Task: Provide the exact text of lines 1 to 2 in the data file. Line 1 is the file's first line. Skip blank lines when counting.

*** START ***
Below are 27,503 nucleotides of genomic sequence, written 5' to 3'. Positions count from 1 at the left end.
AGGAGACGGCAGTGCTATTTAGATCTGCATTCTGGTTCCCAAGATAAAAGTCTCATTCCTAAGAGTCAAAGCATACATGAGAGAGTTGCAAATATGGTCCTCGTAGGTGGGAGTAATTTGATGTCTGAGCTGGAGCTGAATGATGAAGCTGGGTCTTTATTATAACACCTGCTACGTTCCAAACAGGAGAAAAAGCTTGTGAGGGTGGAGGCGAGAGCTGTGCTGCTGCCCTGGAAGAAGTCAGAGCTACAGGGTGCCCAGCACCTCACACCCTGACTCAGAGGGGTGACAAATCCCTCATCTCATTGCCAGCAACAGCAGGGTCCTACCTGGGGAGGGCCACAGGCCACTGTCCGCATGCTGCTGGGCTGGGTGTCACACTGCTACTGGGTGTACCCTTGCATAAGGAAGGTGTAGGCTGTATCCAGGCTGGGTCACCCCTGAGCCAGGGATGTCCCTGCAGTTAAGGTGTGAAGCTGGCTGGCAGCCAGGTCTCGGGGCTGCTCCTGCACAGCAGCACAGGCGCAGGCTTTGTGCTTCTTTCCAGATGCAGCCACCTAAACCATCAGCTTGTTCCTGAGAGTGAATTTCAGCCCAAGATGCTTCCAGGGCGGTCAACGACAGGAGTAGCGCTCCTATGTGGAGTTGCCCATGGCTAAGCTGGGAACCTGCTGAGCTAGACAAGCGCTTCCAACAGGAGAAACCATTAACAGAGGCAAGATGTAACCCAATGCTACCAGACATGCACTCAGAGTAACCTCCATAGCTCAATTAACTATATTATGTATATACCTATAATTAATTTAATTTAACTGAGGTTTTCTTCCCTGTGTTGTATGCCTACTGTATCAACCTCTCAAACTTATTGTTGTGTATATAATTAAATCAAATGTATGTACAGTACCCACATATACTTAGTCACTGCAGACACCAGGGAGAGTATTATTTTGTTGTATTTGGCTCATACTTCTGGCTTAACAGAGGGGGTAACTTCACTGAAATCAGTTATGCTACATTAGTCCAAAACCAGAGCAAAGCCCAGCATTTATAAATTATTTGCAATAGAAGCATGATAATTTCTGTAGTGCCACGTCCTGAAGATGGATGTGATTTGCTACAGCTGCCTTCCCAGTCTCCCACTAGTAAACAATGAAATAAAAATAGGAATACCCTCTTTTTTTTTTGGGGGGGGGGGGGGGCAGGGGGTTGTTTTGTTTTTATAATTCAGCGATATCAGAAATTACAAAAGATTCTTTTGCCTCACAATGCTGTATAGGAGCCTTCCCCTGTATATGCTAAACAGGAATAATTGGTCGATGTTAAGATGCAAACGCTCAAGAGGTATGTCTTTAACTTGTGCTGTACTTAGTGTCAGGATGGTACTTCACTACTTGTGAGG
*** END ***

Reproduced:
Below are 27,503 nucleotides of genomic sequence, written 5' to 3'. Positions count from 1 at the left end.
AGGAGACGGCAGTGCTATTTAGATCTGCATTCTGGTTCCCAAGATAAAAGTCTCATTCCTAAGAGTCAAAGCATACATGAGAGAGTTGCAAATATGGTCCTCGTAGGTGGGAGTAATTTGATGTCTGAGCTGGAGCTGAATGATGAAGCTGGGTCTTTATTATAACACCTGCTACGTTCCAAACAGGAGAAAAAGCTTGTGAGGGTGGAGGCGAGAGCTGTGCTGCTGCCCTGGAAGAAGTCAGAGCTACAGGGTGCCCAGCACCTCACACCCTGACTCAGAGGGGTGACAAATCCCTCATCTCATTGCCAGCAACAGCAGGGTCCTACCTGGGGAGGGCCACAGGCCACTGTCCGCATGCTGCTGGGCTGGGTGTCACACTGCTACTGGGTGTACCCTTGCATAAGGAAGGTGTAGGCTGTATCCAGGCTGGGTCACCCCTGAGCCAGGGATGTCCCTGCAGTTAAGGTGTGAAGCTGGCTGGCAGCCAGGTCTCGGGGCTGCTCCTGCACAGCAGCACAGGCGCAGGCTTTGTGCTTCTTTCCAGATGCAGCCACCTAAACCATCAGCTTGTTCCTGAGAGTGAATTTCAGCCCAAGATGCTTCCAGGGCGGTCAACGACAGGAGTAGCGCTCCTATGTGGAGTTGCCCATGGCTAAGCTGGGAACCTGCTGAGCTAGACAAGCGCTTCCAACAGGAGAAACCATTAACAGAGGCAAGATGTAACCCAATGCTACCAGACATGCACTCAGAGTAACCTCCATAGCTCAATTAACTATATTATGTATATACCTATAATTAATTTAATTTAACTGAGGTTTTCTTCCCTGTGTTGTATGCCTACTGTATCAACCTCTCAAACTTATTGTTGTGTATATAATTAAATCAAATGTATGTACAGTACCCACATATACTTAGTCACTGCAGACACCAGGGAGAGTATTATTTTGTTGTATTTGGCTCATACTTCTGGCTTAACAGAGGGGGTAACTTCACTGAAATCAGTTATGCTACATTAGTCCAAAACCAGAGCAAAGCCCAGCATTTATAAATTATTTGCAATAGAAGCATGATAATTTCTGTAGTGCCACGTCCTGAAGATGGATGTGATTTGCTACAGCTGCCTTCCCAGTCTCCCACTAGTAAACAATGAAATAAAAATAGGAATACCCTCTTTTTTTTTTGGGGGGGGGGGGGGGCAGGGGGTTGTTTTGTTTTTATAATTCAGCGATATCAGAAATTACAAAAGATTCTTTTGCCTCACAATGCTGTATAGGAGCCTTCCCCTGTATATGCTAAACAGGAATAATTGGTCGATGTTAAGATGCAAACGCTCAAGAGGTATGTCTTTAACTTGTGCTGTACTTAGTGTCAGGATGGTACTTCACTACTTGTGAGG